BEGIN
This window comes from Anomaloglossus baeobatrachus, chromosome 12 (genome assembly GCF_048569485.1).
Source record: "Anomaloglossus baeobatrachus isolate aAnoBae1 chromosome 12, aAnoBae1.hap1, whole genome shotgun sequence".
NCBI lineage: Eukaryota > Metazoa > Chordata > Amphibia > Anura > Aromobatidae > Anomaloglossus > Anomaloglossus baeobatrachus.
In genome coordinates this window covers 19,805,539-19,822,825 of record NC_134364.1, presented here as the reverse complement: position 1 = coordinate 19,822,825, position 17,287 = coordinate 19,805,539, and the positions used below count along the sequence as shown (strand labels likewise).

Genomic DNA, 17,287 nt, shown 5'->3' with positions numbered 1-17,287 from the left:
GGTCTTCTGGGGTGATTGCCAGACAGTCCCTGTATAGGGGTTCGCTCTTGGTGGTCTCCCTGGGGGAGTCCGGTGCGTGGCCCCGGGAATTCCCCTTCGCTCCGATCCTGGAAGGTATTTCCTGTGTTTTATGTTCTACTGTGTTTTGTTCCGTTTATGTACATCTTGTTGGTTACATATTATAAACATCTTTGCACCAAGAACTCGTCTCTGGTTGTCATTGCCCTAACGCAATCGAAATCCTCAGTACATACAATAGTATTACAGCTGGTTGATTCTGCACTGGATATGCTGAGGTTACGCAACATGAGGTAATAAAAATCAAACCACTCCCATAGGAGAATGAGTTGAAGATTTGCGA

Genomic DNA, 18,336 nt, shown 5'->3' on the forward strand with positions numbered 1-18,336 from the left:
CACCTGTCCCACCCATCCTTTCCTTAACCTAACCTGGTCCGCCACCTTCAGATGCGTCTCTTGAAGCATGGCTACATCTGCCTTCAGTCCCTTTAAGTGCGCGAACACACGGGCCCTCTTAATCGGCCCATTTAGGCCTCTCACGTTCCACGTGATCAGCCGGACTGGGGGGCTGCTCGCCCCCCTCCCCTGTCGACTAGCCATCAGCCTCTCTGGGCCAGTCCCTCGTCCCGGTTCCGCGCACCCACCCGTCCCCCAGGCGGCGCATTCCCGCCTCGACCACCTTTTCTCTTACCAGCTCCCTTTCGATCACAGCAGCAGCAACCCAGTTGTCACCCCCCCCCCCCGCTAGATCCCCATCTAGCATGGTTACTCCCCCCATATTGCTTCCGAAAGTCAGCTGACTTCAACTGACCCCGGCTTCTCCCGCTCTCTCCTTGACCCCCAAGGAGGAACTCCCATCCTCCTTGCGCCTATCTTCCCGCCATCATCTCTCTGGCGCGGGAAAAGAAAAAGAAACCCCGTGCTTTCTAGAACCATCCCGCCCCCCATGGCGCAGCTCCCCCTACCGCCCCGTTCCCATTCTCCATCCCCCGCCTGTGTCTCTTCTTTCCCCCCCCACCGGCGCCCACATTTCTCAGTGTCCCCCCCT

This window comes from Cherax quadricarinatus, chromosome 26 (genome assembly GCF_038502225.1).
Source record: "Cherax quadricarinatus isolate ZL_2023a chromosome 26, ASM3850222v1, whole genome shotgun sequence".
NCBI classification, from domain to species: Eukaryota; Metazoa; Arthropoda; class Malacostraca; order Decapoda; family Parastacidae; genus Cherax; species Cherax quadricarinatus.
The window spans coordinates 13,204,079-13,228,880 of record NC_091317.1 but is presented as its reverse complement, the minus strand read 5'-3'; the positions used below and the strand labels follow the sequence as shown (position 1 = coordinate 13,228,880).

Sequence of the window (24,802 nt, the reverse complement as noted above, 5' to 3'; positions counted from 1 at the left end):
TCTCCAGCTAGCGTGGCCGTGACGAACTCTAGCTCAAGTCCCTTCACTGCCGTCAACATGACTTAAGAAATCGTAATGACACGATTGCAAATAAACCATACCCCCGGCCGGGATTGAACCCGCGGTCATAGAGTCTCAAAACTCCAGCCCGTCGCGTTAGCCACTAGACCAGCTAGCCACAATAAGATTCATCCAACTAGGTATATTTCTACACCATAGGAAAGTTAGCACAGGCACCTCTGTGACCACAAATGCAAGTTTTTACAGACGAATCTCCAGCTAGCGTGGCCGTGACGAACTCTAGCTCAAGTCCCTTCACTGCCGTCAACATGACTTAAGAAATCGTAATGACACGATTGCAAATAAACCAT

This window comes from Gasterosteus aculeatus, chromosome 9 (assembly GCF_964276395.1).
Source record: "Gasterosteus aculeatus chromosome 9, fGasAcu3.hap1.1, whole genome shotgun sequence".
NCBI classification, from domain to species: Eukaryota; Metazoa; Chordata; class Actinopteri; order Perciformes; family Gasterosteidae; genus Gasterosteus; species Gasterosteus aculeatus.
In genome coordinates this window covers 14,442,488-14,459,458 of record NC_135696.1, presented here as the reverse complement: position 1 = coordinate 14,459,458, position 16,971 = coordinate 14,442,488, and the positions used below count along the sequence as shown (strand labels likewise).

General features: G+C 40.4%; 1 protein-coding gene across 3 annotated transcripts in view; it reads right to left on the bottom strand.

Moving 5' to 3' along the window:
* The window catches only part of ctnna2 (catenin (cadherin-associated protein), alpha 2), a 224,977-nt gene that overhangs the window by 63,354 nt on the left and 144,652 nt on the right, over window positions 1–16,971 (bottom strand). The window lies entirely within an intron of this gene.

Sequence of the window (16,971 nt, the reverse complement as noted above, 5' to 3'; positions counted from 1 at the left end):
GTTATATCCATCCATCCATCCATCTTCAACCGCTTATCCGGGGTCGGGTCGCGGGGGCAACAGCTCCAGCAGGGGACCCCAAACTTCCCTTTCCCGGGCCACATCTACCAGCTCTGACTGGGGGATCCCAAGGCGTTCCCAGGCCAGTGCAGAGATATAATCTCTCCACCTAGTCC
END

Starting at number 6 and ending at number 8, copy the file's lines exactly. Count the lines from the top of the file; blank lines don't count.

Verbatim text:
GGTCTTCTGGGGTGATTGCCAGACAGTCCCTGTATAGGGGTTCGCTCTTGGTGGTCTCCCTGGGGGAGTCCGGTGCGTGGCCCCGGGAATTCCCCTTCGCTCCGATCCTGGAAGGTATTTCCTGTGTTTTATGTTCTACTGTGTTTTGTTCCGTTTATGTACATCTTGTTGGTTACATATTATAAACATCTTTGCACCAAGAACTCGTCTCTGGTTGTCATTGCCCTAACGCAATCGAAATCCTCAGTACATACAATAGTATTACAGCTGGTTGATTCTGCACTGGATATGCTGAGGTTACGCAACATGAGGTAATAAAAATCAAACCACTCCCATAGGAGAATGAGTTGAAGATTTGCGA

Genomic DNA, 18,336 nt, shown 5'->3' on the forward strand with positions numbered 1-18,336 from the left:
CACCTGTCCCACCCATCCTTTCCTTAACCTAACCTGGTCCGCCACCTTCAGATGCGTCTCTTGAAGCATGGCTACATCTGCCTTCAGTCCCTTTAAGTGCGCGAACACACGGGCCCTCTTAATCGGCCCATTTAGGCCTCTCACGTTCCACGTGATCAGCCGGACTGGGGGGCTGCTCGCCCCCCTCCCCTGTCGACTAGCCATCAGCCTCTCTGGGCCAGTCCCTCGTCCCGGTTCCGCGCACCCACCCGTCCCCCAGGCGGCGCATTCCCGCCTCGACCACCTTTTCTCTTACCAGCTCCCTTTCGATCACAGCAGCAGCAACCCAGTTGTCACCCCCCCCCCCCGCTAGATCCCCATCTAGCATGGTTACTCCCCCCATATTGCTTCCGAAAGTCAGCTGACTTCAACTGACCCCGGCTTCTCCCGCTCTCTCCTTGACCCCCAAGGAGGAACTCCCATCCTCCTTGCGCCTATCTTCCCGCCATCATCTCTCTGGCGCGGGAAAAGAAAAAGAAACCCCGTGCTTTCTAGAACCATCCCGCCCCCCATGGCGCAGCTCCCCCTACCGCCCCGTTCCCATTCTCCATCCCCCGCCTGTGTCTCTTCTTTCCCCCCCCACCGGCGCCCACATTTCTCAGTGTCCCCCCCT